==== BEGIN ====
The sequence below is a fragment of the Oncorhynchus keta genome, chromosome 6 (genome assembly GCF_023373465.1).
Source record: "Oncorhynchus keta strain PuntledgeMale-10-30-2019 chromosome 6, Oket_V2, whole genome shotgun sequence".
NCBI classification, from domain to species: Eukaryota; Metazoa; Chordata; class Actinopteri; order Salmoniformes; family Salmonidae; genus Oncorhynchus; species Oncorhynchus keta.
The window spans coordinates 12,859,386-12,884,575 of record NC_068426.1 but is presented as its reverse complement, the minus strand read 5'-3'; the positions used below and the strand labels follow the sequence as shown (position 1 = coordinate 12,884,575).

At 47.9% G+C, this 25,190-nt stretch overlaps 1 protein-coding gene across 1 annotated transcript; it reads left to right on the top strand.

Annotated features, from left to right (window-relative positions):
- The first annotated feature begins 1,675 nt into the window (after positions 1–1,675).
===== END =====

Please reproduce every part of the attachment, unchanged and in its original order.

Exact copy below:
The sequence below is a fragment of the Oncorhynchus keta genome, chromosome 6 (genome assembly GCF_023373465.1).
Source record: "Oncorhynchus keta strain PuntledgeMale-10-30-2019 chromosome 6, Oket_V2, whole genome shotgun sequence".
NCBI classification, from domain to species: Eukaryota; Metazoa; Chordata; class Actinopteri; order Salmoniformes; family Salmonidae; genus Oncorhynchus; species Oncorhynchus keta.
The window spans coordinates 12,859,386-12,884,575 of record NC_068426.1 but is presented as its reverse complement, the minus strand read 5'-3'; the positions used below and the strand labels follow the sequence as shown (position 1 = coordinate 12,884,575).

At 47.9% G+C, this 25,190-nt stretch overlaps 1 protein-coding gene across 1 annotated transcript; it reads left to right on the top strand.

Annotated features, from left to right (window-relative positions):
- The first annotated feature begins 1,675 nt into the window (after positions 1–1,675).